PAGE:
Bridging the gap in today’s technology

A long time ago, in a galaxy far away, a new invention changed the way people communicate: the Internet.

The Internet evolved in 1989 when British physicist Tim Berners-Lee invented the World Wide Web. Technology was changing in the 1990s — I’m sure you had a Discman for your music and cell phones were as large as a television remote.

While we’re texting, Skyping, Facebook-ing, tweeting, etc., our parents may still be trying to grasp all of these “new” social media inventions. They had to use a typewriter to write papers, and they didn’t have a (gasp!) “delete” button to erase a mistake.

Technology, specifically communicating through the Internet, has changed in so many ways.

Remember when everyone had a Myspace or a Xanga and only the college kids had a Facebook? I remember setting up my Facebook account my sophomore year in high school and “friending” my classmates. It was weird to use the chat function and write on people’s walls, when it was much easier to just tell the person face-to-face what you wanted to tell them.

But there’s a growing trend that more and more people are using the Internet and other forms of media to communicate with one another rather than, say, meeting for coffee — but doesn’t that change the relationship you have with that person?

Some people claim they feel “naked” without their (insert most often used) technology devices at every waking minute, and I fully believe that. I need to check my bag at least five times to make sure I have my phone, my iPod and my computer with me at all times. As weird as this may sound, I can’t imagine my life without them, not even for one minute.

I was in a communications class last semester, learning all about the wonders of the World Wide Web. For one of the assignments, I had to do a “new media” fast, where I had to give up any sort of media-related technology from the 1980s to the present for a full 24 hours. I decided to give up the Internet and really challenge myself; it was a lot harder than I thought.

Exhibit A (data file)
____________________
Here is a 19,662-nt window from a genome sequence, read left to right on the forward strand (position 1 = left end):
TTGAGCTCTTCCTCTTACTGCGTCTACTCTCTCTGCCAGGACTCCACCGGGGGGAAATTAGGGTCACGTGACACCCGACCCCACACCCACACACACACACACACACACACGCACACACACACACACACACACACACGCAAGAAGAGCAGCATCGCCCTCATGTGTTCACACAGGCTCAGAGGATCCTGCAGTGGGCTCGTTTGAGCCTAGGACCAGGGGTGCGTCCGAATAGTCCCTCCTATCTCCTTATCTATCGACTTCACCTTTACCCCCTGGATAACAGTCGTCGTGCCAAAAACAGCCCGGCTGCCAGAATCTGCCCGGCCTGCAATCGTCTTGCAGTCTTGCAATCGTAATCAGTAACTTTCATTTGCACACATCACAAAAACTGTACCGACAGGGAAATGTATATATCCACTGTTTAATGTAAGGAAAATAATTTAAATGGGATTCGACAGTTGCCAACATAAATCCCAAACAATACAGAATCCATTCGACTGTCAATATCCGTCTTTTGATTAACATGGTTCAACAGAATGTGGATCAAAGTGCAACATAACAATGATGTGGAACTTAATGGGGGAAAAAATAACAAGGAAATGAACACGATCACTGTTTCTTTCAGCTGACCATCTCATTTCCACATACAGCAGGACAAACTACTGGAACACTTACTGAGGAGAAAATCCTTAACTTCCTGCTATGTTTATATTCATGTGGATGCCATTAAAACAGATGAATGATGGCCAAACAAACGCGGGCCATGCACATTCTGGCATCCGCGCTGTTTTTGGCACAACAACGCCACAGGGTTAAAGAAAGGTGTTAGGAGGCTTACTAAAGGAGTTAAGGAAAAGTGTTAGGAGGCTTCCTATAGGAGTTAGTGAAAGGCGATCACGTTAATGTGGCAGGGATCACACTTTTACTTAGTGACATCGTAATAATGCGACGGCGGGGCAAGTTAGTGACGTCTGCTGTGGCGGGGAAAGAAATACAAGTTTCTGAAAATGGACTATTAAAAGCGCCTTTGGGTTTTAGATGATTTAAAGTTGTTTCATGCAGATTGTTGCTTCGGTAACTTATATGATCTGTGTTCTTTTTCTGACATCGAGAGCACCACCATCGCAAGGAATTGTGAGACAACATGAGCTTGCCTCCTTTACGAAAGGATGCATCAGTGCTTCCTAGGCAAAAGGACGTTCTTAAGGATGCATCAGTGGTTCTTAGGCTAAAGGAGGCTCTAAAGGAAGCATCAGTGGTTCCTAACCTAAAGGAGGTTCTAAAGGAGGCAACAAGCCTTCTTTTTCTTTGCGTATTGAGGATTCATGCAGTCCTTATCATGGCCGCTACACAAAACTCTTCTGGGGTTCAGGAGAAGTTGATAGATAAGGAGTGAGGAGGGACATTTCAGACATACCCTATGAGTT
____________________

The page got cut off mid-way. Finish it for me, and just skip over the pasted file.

I had to write a research paper for another class, and without the Internet, I was limited to researching the old-fashioned way through books. Instead of going to Google and searching for information, I hit the encyclopedias and went to work. It definitely took me a lot longer and it was difficult not to be tempted by the open screens at the UGL.

But after the fast was over, I didn’t immediately open up Facebook and post a new status. I learned something from the fast: We’re human, but our use of technology makes us look like robots. We’re so accustomed to everything being right at our fingertips and have to have the latest piece of technology to blend in with the rest of society. Even giving up the simplest piece of technology seems impossible to us. But I dare you to try it. You might learn that technology isn’t everything.

Yet it is still amazing to see how much technology consumes our daily lives, especially compared to our parents’ days.

If you’re like me, there’s probably at least one member of your family (not including siblings) that is on some form of social media. I taught my parents how to Skype when I first went away to college. They know how to text, although they often send me just a little too much information at every waking moment. Both my parents wanted to learn how to use Facebook; my mom couldn’t figure out how to use it, and I had to explain to her what a “news feed” was, while my dad embraced this new “innovation” with open arms, “friending” old acquaintances from high school and college, updating his status about what my mom is cooking for dinner, and posting photos of family vacations. I think he’s a little more obsessed with Facebook than I am. And my mom recently got a Twitter. Although she’s still trying to learn what a “tweet” is.

As for our parent’s generation, I wasn’t surprised when Facebook and Twitter became such a huge hit. It is a great way to connect with old classmates and long-lost relatives, but when you mix the two generations, things might get awkward.

An episode of Saturday Night Live made a parody of a “magic” button to use if your parents are on Facebook. When they comment on any picture of you drinking and partying and become suspicious of your new “friends,” you can press the “button” and it will make a more parent-appropriate picture to share with them. If only that button worked in real life.

But while we might be poking (no pun intended) fun at our parents and grandparents for using social media the way we do, in the next five or 10 years, another innovation will evolve and we’ll be the ones being made fun of.

_Hannah Gettleman is a senior in Media._